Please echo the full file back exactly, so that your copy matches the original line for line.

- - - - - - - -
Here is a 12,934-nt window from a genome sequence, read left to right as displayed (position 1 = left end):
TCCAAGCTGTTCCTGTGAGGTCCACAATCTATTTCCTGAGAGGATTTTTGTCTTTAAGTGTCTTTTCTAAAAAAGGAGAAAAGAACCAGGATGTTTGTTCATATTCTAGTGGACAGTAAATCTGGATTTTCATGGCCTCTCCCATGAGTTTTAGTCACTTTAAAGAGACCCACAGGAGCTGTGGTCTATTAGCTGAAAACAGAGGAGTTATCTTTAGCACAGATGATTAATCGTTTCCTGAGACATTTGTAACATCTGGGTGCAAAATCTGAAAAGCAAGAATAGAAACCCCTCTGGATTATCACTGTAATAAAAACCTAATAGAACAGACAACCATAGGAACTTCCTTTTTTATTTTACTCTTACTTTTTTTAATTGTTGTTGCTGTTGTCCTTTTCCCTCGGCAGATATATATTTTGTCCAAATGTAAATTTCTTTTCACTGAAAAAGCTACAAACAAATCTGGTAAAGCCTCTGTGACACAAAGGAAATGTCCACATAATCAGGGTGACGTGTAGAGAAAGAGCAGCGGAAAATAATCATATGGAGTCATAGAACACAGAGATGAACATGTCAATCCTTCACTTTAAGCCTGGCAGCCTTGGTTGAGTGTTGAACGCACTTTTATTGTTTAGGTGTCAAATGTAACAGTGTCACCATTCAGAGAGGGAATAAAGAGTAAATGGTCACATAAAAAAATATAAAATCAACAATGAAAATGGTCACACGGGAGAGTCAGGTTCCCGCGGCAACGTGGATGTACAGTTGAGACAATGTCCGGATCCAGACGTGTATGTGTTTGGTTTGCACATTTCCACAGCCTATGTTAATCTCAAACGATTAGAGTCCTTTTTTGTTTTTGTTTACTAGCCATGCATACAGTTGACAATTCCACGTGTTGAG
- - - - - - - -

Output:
Here is a 12,934-nt window from a genome sequence, read left to right as displayed (position 1 = left end):
TCCAAGCTGTTCCTGTGAGGTCCACAATCTATTTCCTGAGAGGATTTTTGTCTTTAAGTGTCTTTTCTAAAAAAGGAGAAAAGAACCAGGATGTTTGTTCATATTCTAGTGGACAGTAAATCTGGATTTTCATGGCCTCTCCCATGAGTTTTAGTCACTTTAAAGAGACCCACAGGAGCTGTGGTCTATTAGCTGAAAACAGAGGAGTTATCTTTAGCACAGATGATTAATCGTTTCCTGAGACATTTGTAACATCTGGGTGCAAAATCTGAAAAGCAAGAATAGAAACCCCTCTGGATTATCACTGTAATAAAAACCTAATAGAACAGACAACCATAGGAACTTCCTTTTTTATTTTACTCTTACTTTTTTTAATTGTTGTTGCTGTTGTCCTTTTCCCTCGGCAGATATATATTTTGTCCAAATGTAAATTTCTTTTCACTGAAAAAGCTACAAACAAATCTGGTAAAGCCTCTGTGACACAAAGGAAATGTCCACATAATCAGGGTGACGTGTAGAGAAAGAGCAGCGGAAAATAATCATATGGAGTCATAGAACACAGAGATGAACATGTCAATCCTTCACTTTAAGCCTGGCAGCCTTGGTTGAGTGTTGAACGCACTTTTATTGTTTAGGTGTCAAATGTAACAGTGTCACCATTCAGAGAGGGAATAAAGAGTAAATGGTCACATAAAAAAATATAAAATCAACAATGAAAATGGTCACACGGGAGAGTCAGGTTCCCGCGGCAACGTGGATGTACAGTTGAGACAATGTCCGGATCCAGACGTGTATGTGTTTGGTTTGCACATTTCCACAGCCTATGTTAATCTCAAACGATTAGAGTCCTTTTTTGTTTTTGTTTACTAGCCATGCATACAGTTGACAATTCCACGTGTTGAG